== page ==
Disappointment is a fact of life for biotech investors, but GTX (GTXI) seems to have had a little more than its fair share in its short history. Not only did a once-promising prostate cancer drug (toremifene) fail its Phase 3 trial in 2010, but the company saw a once-promising partnership with Merck (MRK) go south when the company re-evaluated its clinical priorities (and cost-cutting plans) after acquiring Schering-Plough.
More recently, the company's plans to develop Capesaris as a prostate cancer treatment came into serious doubt as the FDA ordered a clinical hold due to high rates of venous thromboemobolic (VTE) events in the Capesaris patient groups. Given that these deep-vein blood clots can lead to fatal pulmonary embolisms, the FDA's concern is understandable and it's unclear now as to whether there is a valid way forward with this drug.
Ostarine The Real Story
Capesaris would have been a "nice to have" drug for GTX, and may not yet be dead (more on this later), but Ostarine is the real prize asset at GTX. This also happens to be the drug that Merck returned back to the company in 2010.
Ostarine is a selective androgen receptor modulator (SARM) that appears to prevent/reverse various types of muscle wasting. While Merck chose to pursue development in sarcopenia (age-related muscle wasting), GTX is pursuing an indication for in cachexia.
Cachexia is a relatively common side-effect of many cancers and refers to weight loss, muscle/strength loss, weakness, and loss of appetite. Not only does this significantly impact quality of life, but it also hastens mortality and makes the patient more vulnerable to other problems like infection. While about one-quarter of cancer patients experience cachexia (and some believe the rate of incidence may be much higher), the rates are highest in cases of lung cancer, pancreatic cancer, and upper-GI cancers.
GTX has Ostarine in two Phase 3 studies (POWER 1 & 2) that are each enrolling 300 patients with non-small cell lung cancer (NSCLC). In the first trial patients receive taxane and Ostarine, while patients in trial #2 get a platinum-based regimen with Ostarine.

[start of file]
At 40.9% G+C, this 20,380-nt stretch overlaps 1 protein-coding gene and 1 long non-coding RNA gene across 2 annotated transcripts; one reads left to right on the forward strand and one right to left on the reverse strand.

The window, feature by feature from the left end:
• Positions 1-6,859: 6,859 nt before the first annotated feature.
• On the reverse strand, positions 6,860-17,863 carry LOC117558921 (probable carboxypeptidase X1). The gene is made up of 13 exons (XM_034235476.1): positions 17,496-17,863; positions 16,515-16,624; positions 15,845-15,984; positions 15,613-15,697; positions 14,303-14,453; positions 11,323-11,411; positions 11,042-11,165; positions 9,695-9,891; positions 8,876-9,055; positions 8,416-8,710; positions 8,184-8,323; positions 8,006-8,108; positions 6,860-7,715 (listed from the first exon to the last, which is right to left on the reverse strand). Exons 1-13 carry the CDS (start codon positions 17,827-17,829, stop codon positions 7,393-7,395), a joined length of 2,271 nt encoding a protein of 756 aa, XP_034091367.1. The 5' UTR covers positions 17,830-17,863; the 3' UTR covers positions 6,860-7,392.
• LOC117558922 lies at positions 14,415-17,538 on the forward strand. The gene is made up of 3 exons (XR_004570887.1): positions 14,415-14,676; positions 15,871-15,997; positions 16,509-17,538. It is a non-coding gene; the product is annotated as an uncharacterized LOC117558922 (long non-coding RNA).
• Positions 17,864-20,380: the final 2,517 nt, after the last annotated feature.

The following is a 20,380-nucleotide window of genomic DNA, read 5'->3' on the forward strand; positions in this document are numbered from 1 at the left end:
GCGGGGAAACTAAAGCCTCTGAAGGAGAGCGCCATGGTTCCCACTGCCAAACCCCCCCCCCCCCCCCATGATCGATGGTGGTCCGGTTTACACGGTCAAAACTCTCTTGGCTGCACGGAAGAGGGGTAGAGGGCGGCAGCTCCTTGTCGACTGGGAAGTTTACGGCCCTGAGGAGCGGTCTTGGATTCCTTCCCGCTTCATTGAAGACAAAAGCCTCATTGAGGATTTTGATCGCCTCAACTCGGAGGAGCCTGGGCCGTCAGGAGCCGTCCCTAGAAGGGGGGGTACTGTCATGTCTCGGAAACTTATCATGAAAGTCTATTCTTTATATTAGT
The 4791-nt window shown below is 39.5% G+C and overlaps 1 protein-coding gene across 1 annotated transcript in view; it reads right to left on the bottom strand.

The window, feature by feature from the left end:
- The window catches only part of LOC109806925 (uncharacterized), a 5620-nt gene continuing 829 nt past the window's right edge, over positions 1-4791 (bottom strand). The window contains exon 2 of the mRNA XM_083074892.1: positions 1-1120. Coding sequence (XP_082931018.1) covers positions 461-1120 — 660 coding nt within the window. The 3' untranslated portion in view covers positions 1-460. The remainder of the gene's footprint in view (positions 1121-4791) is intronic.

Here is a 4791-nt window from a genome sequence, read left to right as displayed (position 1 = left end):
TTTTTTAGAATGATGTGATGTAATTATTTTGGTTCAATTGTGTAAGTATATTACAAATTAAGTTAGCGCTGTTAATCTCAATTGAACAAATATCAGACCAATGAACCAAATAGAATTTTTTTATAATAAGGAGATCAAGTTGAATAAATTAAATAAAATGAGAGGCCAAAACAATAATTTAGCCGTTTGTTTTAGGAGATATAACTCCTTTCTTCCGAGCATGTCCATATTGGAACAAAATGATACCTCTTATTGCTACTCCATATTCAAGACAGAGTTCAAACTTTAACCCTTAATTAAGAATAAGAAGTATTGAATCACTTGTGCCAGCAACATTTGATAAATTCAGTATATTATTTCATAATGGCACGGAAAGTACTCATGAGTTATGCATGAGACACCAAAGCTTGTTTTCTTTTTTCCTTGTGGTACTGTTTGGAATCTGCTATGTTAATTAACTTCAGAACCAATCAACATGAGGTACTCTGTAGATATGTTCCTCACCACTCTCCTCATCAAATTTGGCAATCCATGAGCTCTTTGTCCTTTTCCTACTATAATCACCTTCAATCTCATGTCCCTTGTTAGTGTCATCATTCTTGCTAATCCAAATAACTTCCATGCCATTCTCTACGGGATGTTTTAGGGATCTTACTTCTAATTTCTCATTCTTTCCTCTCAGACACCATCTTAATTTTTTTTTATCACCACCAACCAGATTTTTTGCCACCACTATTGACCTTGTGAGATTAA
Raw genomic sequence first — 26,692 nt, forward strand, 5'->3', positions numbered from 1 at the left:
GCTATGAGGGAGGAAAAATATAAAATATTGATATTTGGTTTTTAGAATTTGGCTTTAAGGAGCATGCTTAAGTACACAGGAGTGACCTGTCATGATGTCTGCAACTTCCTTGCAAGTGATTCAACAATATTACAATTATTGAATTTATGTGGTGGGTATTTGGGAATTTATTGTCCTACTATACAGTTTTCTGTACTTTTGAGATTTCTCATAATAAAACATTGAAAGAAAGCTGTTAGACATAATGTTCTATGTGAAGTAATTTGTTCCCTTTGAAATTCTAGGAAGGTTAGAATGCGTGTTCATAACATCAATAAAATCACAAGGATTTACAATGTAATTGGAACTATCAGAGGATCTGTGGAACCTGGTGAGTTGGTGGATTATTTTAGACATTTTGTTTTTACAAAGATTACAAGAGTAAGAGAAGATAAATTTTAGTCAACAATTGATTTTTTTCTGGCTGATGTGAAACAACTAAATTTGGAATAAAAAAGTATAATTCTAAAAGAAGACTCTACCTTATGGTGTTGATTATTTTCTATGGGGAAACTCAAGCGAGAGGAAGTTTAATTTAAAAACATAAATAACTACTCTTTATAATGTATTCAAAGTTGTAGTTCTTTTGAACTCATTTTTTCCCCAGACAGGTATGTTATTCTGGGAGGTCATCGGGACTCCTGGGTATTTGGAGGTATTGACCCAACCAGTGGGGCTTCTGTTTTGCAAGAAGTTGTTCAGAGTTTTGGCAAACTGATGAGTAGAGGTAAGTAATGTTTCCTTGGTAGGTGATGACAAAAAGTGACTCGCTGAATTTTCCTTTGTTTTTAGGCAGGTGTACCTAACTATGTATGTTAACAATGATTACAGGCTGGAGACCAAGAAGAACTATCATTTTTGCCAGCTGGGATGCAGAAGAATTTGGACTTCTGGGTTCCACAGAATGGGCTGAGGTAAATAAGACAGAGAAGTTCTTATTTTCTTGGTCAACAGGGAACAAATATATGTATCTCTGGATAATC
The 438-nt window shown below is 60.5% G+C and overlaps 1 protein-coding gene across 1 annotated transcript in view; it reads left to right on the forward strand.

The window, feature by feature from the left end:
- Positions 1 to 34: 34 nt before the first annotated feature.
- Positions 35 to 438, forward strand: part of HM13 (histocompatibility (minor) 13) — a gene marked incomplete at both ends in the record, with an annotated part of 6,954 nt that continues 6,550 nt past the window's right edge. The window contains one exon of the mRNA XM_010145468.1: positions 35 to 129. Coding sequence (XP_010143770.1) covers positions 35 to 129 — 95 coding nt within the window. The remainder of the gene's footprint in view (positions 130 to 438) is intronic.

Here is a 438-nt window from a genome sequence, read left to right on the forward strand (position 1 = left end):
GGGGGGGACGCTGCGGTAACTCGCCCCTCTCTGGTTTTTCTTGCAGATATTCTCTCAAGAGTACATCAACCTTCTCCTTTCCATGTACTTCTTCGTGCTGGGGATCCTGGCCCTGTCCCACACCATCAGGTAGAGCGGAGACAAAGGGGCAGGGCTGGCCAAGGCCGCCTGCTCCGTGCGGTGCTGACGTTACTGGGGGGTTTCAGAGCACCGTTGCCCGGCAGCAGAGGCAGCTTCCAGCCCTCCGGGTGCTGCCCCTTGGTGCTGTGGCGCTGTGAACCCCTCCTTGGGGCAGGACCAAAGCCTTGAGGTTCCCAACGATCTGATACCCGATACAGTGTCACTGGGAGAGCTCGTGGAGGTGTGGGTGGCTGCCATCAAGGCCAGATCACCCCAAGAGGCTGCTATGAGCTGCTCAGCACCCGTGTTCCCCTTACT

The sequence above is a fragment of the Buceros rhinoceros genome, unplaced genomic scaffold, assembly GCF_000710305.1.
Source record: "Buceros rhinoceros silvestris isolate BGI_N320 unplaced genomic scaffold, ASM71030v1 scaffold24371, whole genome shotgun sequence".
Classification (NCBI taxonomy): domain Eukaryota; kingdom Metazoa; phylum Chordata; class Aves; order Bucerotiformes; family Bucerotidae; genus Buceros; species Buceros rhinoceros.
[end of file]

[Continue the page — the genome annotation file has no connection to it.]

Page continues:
The endpoints in question are preservation of lean body mass and physical function as measured by stair climbing. While these are reasonable metrics, I do wonder if the FDA will eventually quibble with them, as CT/MRI scans and handgrip analysis are considered more conventional standards. Considering how intransigent the FDA has been lately even with agreed-upon criteria, it's a risk worth mentioning.
Data should be available early in 2013, and it looks as though the drug will need to produce double-digit improvements to show statistical significance. Prior Phase 2 data showed significant improvements in both metrics, with more than two-thirds of Ostrarine patients showing double-digit improvement in stair climbing (versus one-third of placebo recipients) and a similar ratio of improvement with respect to no loss in lean mass. If the data is strong, GTX could launch Ostarine in 2014.
Label And Use Extensions Could Be Significant
Given the above-average incidence of cachexia in lung cancer (and the fact that lung cancer is a relatively common cancer), this is a logical starting place. If pricing falls between $9,000 and $13,500 on an annual basis, the opportunity in lung cancer could be north of $300 million - close to $4 a share on a discounted basis (8 years out, 30% discount rate, fully diluted sharecount and so forth).